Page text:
An inmate at the Toronto South Detention Centre said he spent two weeks with untreated broken bones and alleges cruel and unusual punishment by court and jail staff.
The inmate, whom CityNews is calling “AJ” to protect his identity, claimed he broke several bones as a result of a fight in the building under the College Park courthouse at the end of July. However, he claimed court staff did not address his request to go to hospital for treatment.
“They stopped the fight and asked if I wanted medical treatment for my hand,” said AJ. “I replied, ‘Yes, I’d love to get out of here for a bit. Please take me to the hospital.’ Then they told me, ‘There’s no getting out of here,’ and put me back in cells.”
Toronto police spokeswoman Meaghan Gray confirmed AJ’s account of the fight on July 31, however, she said court staff told her AJ refused medical care.
“Both men were offered, and declined, police involvement and medical attention,” she said in a statement to CityNews. “The supervisor reported seeing no injuries.”
AJ said over the next several weeks he saw a jail house doctor who told him he needed an X-ray. He said that didn’t happen.
“Two weeks and nothing happened,” he said. “How does two weeks go by and nothing? My hand just left dangling, broken.”
AJ’s lawyer, Ray Buchan, said when he went to see his client for a scheduled bail hearing on Aug. 11, his hand looked swollen and discoloured. Buchan asked that AJ’s condition be put on the record during the bail hearing and that the injury occurred in the cells at College Park.
“At that time the Crown attorney, to his credit, stood up and walked over and viewed my clients hand,” said Buchan. “Then went on the record and indicated that he saw the same swelling and discolouration and a whiteness to it that looked like it was lacking circulation. The justice of the peace asked him if he thought it was acute, and he said he did.”
The justice of the peace then ordered that AJ be taken to a hospital, but Buchan said that request was ignored by court officers.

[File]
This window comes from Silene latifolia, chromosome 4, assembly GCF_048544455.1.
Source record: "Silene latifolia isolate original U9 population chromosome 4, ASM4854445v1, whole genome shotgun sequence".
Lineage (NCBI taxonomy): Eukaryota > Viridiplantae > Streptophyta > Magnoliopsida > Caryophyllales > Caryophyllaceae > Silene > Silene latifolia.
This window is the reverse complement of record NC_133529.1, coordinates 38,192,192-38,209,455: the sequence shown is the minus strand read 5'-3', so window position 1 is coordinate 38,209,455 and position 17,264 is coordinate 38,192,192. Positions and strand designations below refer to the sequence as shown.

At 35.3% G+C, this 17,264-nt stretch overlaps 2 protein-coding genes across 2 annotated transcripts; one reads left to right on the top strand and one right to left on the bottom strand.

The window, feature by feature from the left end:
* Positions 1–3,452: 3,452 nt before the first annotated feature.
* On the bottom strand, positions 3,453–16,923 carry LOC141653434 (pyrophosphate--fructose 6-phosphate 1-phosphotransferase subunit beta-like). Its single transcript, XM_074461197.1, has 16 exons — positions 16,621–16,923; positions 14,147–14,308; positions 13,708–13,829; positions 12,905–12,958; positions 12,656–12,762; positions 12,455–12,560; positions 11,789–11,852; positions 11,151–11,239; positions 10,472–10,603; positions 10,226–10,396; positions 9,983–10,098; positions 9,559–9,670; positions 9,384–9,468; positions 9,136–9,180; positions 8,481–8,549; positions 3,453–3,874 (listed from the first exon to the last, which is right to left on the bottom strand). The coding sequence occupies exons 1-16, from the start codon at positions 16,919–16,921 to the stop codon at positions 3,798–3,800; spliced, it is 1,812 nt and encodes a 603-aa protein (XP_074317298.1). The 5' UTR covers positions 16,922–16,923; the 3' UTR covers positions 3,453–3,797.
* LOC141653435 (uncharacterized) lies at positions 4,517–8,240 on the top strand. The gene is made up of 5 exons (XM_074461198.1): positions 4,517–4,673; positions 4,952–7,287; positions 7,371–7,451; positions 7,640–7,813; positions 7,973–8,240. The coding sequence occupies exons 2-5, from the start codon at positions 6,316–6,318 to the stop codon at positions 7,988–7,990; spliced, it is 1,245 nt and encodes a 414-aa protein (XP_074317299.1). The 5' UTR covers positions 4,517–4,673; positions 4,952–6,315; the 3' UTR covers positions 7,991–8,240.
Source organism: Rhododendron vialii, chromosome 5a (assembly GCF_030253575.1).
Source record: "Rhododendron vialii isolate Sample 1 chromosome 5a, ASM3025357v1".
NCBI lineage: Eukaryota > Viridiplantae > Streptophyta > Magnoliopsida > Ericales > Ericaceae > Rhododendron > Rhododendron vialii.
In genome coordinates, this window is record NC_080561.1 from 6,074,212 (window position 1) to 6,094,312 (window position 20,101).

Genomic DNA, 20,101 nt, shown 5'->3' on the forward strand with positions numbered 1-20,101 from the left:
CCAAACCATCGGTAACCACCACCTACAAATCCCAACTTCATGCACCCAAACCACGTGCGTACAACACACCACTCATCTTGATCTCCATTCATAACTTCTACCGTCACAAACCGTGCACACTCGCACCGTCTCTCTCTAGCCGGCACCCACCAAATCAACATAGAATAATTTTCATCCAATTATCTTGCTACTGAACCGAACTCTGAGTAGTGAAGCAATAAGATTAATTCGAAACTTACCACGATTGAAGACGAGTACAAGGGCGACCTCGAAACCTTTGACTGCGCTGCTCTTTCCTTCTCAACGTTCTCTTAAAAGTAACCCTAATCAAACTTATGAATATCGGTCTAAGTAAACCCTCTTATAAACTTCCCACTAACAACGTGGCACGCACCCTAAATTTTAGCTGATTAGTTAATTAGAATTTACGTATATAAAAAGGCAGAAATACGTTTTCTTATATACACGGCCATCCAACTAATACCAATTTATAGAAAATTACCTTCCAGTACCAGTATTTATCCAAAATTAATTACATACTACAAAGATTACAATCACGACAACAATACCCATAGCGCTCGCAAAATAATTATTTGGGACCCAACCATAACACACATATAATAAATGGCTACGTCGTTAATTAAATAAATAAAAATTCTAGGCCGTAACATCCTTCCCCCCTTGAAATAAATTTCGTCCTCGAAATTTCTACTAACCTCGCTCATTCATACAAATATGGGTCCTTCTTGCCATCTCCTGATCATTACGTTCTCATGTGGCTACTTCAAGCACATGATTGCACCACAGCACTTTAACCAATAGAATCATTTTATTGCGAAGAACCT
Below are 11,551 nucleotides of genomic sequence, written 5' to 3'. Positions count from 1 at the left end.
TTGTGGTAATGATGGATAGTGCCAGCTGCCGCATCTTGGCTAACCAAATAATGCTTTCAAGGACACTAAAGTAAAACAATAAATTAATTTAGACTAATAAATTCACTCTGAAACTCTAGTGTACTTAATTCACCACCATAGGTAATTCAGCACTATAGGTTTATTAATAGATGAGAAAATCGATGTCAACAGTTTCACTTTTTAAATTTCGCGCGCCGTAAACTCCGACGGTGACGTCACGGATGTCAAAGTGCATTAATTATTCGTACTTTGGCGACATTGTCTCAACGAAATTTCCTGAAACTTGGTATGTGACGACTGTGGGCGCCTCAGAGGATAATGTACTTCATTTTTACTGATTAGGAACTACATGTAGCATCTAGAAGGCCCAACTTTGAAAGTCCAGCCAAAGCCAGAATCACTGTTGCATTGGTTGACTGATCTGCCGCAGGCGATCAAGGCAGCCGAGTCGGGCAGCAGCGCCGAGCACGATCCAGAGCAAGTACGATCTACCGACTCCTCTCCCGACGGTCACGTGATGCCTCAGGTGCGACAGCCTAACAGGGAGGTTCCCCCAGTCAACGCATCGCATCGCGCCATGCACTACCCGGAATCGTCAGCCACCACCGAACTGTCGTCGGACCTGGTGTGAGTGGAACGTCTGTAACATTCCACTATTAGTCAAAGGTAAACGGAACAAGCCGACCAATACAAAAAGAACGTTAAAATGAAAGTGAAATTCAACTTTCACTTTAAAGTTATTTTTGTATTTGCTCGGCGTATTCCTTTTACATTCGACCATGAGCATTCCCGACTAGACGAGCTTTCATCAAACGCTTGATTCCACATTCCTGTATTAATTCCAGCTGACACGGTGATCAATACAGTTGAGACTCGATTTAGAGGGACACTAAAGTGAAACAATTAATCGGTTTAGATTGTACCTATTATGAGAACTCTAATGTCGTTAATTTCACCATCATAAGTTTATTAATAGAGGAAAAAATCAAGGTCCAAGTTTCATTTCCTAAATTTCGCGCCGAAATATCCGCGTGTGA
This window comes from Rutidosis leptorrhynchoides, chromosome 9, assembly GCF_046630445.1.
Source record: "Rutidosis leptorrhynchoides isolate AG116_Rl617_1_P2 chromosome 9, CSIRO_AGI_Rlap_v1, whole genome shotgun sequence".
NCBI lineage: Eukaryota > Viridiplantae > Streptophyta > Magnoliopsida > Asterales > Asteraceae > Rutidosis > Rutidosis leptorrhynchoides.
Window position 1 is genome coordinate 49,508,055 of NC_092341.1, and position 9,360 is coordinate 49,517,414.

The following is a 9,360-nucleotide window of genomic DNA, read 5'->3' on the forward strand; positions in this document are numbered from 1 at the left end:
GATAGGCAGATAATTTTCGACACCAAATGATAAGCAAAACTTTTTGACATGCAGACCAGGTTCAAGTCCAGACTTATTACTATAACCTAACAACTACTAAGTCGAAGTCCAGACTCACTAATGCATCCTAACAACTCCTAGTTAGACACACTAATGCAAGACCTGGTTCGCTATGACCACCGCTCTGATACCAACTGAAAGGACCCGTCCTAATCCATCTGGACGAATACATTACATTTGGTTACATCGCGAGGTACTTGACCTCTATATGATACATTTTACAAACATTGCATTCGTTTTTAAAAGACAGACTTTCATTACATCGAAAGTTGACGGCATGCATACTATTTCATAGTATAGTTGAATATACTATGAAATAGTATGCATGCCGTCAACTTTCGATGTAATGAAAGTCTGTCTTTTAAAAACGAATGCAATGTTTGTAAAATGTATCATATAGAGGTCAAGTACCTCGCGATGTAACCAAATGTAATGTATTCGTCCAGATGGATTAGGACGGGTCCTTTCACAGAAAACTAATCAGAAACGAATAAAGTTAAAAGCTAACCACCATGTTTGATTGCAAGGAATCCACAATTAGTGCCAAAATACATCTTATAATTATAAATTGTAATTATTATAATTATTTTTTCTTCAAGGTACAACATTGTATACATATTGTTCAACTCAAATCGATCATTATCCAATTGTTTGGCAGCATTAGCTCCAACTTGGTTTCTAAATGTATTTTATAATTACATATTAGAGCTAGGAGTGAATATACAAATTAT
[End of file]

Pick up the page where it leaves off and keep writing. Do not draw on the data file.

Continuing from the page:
“A lot of people come in here with broken arms and legs. The only time we do something is when somebody can’t breathe or it’s a life and death situation,” AJ recalled a court officer telling him.
Buchan said three days later, AJ’s hand was in even worse condition.
AJ was released on bail and by Monday evening, his arm was in a sling and he had several follow-up appointments lined up.
“I told (correctional staff) every day that it was hurting me. It’s changing colours. Just because I’m not constantly crying doesn’t mean I’m not in pain”, AJ explained.
The Ministry of Community Safety and Correctional Services said in a statement that while it does not publicly address individual cases, especially where personal health matters are involved, “all inmates have access to health care services.”
While the the ministry’s statement lists medical staff available on site at all 26 correctional facilities, there is no mention of X-rays.
The ministry said it will investigate any allegations of improper care and custody of an inmate.
“I just hope it all turns out for the best and that being untreated for two and a half weeks doesn’t cause permanent problems for him,” Buchan said